With graduations over and students out for summer break we may not be thinking much about school or education at this time. Most of us were glad when graduation finally came, and we were certainly relieved when classes were over for the summer.
Now that the academic year has ended, however, I have been thinking about a different school. It is a school from which there are no graduates and the curriculum is one of life-long learning. This is a school where no academic credit is given nor is a grade-point maintained. It is the School of Prayer.
Have you ever thought of prayer as being something in which you need schooling? Are there some lessons you need to be taught with regard to prayer? In there a curriculum with lesson plans?
The disciples of Jesus must have had similar questions following their observation of Jesus as He prayed: “Now it came to pass, as He was praying in a certain place, when He ceased, [that] one of His disciples said to Him, ‘Lord, teach us to pray, as John also taught his disciples’” (Luke 11:1 NKJV).
The Apostle Paul also spoke of the Holy Spirit's aid in prayer as he also sensed an inadequacy regarding prayer: “Likewise the Spirit also helps in our weaknesses. For we do not know what we should pray for as we ought, but the Spirit Himself makes intercession for us with groanings which cannot be uttered” (Rom. 8:26 NKJV).
Even the wisest of men warns of inadequacy in bringing a matter before the presence of God: “Walk prudently when you go to the house of God; and draw near to hear rather than to give the sacrifice of fools, for they do not know that they do evil. Do not be rash with your mouth, and let not your heart utter anything hastily before God. For God [is] in heaven, and you on earth; therefore let your words be few” (Eccl. 5:1-2 NKJV).
Jesus was willing to share with His disciples a model prayer which has become the curriculum for continuing education with regard to prayer (Luke 11:2-4; Matt. 6:5-8).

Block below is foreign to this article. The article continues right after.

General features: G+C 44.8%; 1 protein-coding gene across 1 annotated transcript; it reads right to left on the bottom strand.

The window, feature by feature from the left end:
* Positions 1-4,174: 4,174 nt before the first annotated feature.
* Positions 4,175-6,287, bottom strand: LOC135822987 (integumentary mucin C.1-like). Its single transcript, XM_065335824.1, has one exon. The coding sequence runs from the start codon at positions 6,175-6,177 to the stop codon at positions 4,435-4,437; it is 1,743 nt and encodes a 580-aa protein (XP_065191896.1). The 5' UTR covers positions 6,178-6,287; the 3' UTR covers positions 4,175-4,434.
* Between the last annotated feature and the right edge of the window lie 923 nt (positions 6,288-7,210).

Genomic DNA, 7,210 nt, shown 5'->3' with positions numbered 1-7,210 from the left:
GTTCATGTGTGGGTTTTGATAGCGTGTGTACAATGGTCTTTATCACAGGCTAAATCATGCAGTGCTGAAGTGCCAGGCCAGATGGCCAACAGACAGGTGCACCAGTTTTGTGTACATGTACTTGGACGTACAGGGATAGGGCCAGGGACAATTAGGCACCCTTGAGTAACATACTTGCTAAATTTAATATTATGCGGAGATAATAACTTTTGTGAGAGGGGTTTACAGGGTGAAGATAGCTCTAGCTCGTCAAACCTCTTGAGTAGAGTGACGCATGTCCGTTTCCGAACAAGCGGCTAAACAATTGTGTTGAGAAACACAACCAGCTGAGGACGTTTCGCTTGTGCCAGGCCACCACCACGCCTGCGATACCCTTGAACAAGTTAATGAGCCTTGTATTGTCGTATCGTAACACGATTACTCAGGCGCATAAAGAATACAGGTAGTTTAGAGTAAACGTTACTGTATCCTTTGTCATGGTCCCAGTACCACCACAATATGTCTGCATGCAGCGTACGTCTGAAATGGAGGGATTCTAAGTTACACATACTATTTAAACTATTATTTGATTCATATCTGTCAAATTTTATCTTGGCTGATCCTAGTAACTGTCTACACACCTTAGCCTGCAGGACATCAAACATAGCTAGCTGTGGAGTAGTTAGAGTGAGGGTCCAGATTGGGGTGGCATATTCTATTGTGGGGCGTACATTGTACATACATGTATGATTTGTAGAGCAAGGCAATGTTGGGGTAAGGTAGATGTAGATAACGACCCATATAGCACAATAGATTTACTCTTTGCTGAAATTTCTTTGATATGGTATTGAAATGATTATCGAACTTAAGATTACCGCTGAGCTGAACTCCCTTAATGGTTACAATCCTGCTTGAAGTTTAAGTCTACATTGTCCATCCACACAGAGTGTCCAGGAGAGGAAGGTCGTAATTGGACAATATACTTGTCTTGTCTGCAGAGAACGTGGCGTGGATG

When we pray we are to regard God as a loving Father, who carefully watches over us and knows all about us. Prayer is meant to be a response to our Father within an intimate relationship. Jesus said, “your Father knows what you need . . . .” The understanding of this dramatically changes our approach to prayer. God is neither ignorant of our needs nor in need of our persuasion.
Some believers mistakenly believe that “the probability of an answer is in proportion to the total number of words in the prayer” says K. A. Carson. “They imagine that the more they say, the more likely they are to be heard.”
Repetition of itself is not wrong (cf. Matt. 26:44; II Cor. 12:7). It is meaningless repetition that approaches God as if He doesn't know our needs unless we inform Him which is to be avoided. Nor is lengthy, sustained persistent prayer condemned (Luke 6:12; I Thess. 3:10; I Tim. 5:5). Rather the denunciation is of thoughtless repetition and incantations that characterized pagan worship.
Music sometimes can be thoughtlessly used in such a manner to foster an atmosphere or mood as accompaniment to prayer and worship. This comes dangerously close to what Jesus condemned. Any prayer that needs to be worked-up, built -up, or warmed-up emotionally defies the deliberate thoughtful prayers which are found in Scripture. Scriptural prayers are characterized by simplicity, honesty and clarity. The point of Scripture is quite clear: God wants our minds, as well as our hearts, to be fully engaged in prayer.
This is a lesson we are ever learning in the School of Prayer.
That's the way we view things.
Summit View Baptist Church is located at 31 N. Highway 25 Bypass, just south of Furman University’s golf course.